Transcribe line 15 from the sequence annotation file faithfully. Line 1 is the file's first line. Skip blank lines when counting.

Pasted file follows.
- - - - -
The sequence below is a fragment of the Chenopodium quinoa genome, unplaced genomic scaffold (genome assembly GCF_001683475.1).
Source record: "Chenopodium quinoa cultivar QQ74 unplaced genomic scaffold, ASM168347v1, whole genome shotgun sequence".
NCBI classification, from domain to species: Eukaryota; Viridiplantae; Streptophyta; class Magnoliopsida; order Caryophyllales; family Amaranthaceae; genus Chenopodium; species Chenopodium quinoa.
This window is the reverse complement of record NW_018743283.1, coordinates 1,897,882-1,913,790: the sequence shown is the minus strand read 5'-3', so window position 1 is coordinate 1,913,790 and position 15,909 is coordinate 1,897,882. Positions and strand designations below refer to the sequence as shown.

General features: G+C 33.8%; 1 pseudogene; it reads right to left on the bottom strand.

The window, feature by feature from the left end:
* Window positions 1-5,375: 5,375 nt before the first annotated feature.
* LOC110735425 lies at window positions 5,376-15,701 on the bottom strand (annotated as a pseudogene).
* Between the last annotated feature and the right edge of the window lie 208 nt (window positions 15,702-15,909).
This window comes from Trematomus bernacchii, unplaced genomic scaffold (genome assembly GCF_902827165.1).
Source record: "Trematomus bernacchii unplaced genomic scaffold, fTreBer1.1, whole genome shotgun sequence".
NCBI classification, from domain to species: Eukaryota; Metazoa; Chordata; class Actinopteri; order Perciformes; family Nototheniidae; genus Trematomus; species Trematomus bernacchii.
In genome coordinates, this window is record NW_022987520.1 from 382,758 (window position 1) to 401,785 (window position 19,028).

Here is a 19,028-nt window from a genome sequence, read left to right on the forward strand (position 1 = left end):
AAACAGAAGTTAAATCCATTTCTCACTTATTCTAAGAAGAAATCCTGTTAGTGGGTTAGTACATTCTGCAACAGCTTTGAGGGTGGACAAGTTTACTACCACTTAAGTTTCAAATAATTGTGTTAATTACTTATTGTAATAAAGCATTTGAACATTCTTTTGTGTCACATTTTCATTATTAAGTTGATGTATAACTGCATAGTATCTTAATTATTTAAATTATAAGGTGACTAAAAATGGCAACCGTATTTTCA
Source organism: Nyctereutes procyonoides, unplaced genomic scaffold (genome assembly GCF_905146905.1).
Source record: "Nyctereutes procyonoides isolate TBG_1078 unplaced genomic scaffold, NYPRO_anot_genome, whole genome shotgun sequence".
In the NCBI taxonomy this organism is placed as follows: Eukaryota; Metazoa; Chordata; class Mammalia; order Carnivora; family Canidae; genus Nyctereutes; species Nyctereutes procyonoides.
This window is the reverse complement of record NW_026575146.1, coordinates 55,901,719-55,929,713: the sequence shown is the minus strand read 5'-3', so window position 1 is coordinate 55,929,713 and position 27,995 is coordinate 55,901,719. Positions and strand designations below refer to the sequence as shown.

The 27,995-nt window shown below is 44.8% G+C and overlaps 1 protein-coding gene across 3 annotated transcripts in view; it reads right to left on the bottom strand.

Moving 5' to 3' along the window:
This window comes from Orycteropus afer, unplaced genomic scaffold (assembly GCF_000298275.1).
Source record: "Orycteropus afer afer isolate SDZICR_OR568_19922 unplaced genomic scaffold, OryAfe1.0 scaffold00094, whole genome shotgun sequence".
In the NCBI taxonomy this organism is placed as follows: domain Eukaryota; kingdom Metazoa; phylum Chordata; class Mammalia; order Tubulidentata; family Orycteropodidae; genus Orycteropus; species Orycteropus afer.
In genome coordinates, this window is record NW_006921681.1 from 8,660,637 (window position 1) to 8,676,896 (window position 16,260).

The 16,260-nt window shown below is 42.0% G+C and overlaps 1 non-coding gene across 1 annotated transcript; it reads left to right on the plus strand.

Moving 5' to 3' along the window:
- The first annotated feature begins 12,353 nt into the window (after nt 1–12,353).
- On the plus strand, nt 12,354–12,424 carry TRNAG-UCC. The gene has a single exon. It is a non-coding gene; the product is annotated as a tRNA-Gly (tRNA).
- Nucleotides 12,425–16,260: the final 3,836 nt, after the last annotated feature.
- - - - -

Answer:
AAACAGAAGTTAAATCCATTTCTCACTTATTCTAAGAAGAAATCCTGTTAGTGGGTTAGTACATTCTGCAACAGCTTTGAGGGTGGACAAGTTTACTACCACTTAAGTTTCAAATAATTGTGTTAATTACTTATTGTAATAAAGCATTTGAACATTCTTTTGTGTCACATTTTCATTATTAAGTTGATGTATAACTGCATAGTATCTTAATTATTTAAATTATAAGGTGACTAAAAATGGCAACCGTATTTTCA